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in American history, opponents of the adoption of the federal Constitution. Leading Anti-Federalists included George MasonMason, James,
1909–84, British stage and film actor. Mason, trained at Cambridge as an architect, became a leading man in British films in the 1940s and thereafter an international star.
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, Elbridge GerryGerry, Elbridge
, 1744–1814, American statesman, Vice President of the United States, b. Marblehead, Mass. He was elected (1772) to the Massachusetts General Court, where he became a follower of Samuel Adams, who enlisted him in the colonial activities preceding the
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, Patrick HenryHenry, Patrick,
1736–99, political leader in the American Revolution, b. Hanover co., Va. Largely self-educated, he became a prominent trial lawyer. Henry bitterly denounced (1765) the Stamp Act and in the years that followed helped fan the fires of revolt in the South.
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, and George ClintonClinton, George,
1739–1812, American statesman, vice president of the United States (1805–1812), b. Little Britain, N.Y. Before he was 20 he served on a privateer and, in the French and Indian War, accompanied the regiment of his father, Charles Clinton, in the
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. Later, many of the Anti-Federalists opposed the policies of the Federalist partyFederalist party,
in U.S. history, the political faction that favored a strong federal government. Origins and Members

In the later years of the Articles of Confederation there was much agitation for a stronger federal union, which was crowned with success when the
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 and of Alexander HamiltonHamilton, Alexander,
1755–1804, American statesman, b. Nevis, in the West Indies. Early Career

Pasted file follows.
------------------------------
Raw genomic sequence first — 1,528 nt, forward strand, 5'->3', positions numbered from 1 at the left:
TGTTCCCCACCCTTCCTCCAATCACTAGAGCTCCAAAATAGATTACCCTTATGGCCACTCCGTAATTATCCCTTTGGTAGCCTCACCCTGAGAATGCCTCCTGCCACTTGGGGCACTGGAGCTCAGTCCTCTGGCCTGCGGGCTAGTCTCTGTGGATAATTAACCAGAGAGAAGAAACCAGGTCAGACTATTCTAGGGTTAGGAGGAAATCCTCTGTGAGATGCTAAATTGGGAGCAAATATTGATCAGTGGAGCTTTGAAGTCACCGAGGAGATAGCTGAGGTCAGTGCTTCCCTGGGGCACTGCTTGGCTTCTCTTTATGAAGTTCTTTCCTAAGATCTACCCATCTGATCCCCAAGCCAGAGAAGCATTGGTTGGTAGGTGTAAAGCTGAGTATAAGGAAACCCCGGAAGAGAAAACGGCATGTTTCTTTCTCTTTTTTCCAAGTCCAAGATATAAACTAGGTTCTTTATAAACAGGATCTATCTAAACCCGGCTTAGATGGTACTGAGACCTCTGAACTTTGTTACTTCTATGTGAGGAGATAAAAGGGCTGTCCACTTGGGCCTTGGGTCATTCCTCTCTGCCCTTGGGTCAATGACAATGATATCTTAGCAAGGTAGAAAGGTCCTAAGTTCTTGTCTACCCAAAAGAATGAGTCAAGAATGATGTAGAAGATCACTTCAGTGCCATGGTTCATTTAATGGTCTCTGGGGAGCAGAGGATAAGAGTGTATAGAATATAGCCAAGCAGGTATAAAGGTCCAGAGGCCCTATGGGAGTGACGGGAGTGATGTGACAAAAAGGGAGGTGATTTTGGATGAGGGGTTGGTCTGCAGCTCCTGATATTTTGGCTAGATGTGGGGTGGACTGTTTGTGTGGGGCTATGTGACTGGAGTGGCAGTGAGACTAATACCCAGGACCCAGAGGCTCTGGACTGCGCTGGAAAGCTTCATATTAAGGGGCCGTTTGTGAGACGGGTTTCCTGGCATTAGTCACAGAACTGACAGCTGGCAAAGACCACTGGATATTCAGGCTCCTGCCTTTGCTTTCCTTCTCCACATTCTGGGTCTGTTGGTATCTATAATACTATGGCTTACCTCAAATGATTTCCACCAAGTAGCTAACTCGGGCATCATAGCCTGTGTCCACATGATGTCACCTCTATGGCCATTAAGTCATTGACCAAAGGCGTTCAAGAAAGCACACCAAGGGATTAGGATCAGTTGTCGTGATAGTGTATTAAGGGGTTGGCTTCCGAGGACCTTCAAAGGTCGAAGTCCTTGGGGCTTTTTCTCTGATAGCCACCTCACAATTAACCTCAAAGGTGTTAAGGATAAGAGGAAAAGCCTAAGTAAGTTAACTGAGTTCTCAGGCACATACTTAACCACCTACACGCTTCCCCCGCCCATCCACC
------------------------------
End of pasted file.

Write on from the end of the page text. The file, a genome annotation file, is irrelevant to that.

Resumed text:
He was the illegitimate son of James Hamilton (of a prominent Scottish family) and Rachel Faucett Lavien (daughter of a doctor-planter on Nevis and the estranged
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See M. Borden, ed., The Antifederalist Papers (1965); C. M. Kenyon, ed., The Antifederalists (1966).

References in periodicals archive ?
Elaborating Libby's argument, Beard claimed that Anti-Federalism drew its greatest numerical strength from back country regions, areas in which debt-ridden farmers sought pro-inflationary economic policies.
31) Wood conceded that "such 'aristocrats' as [Richard Henry] Lee or [George] Mason did not truly represent Anti-Federalism.
In both Pennsylvania and New York Anti-Federalism was dominated by middling democrat radicals.
It is the Libby/Beard account of the dynamics of ratification and the nature of Anti-Federalism that has had the most enduring impact on historical scholarship.
47) The effort to counterpose states' rights and individual rights is one of the most serious anachronisms in recent discussions of Anti-Federalism by supporters of the Standard Model.
51) The tendency to homogenize the thought of Anti-Federalists, casting the opposition to the Constitution as an essentially populist democratic movement, ignores the thought of elite Anti-Federalism and confuses the profound differences separating moderate democrats from the most radical wing of the Anti-Federalist coalition.
In fact, we can test this hypothesis by examining what happened when the most radical voices within Anti-Federalism tried to claim a right to use the militia and arms to check despotism.
90) Even if the case of Pennsylvania Anti-Federalism proves to be exceptional, the claim that a single paradigm can explain all of American constitutional thought on an issue as complicated as the right to bear arms runs counter to dominant trends in recent historical scholarship on the character of early American constitutional and political thought.
On the blending of liberal and republican elements in Anti-Federalist thought, see Saul Cornell, The Other Founders: Anti-Federalism and the Dissenting Tradition in America, 1788.
Indeed, at the time of the Carlisle Riots and the Whiskey Rebellion substantial voices from the elite ranks of Anti-Federalism supported disarming their former Anti-Federalist allies.
Kenyon some years ago pointed out that within Anti-Federalism there was considerable anti-democratic, even reactionary, thinking.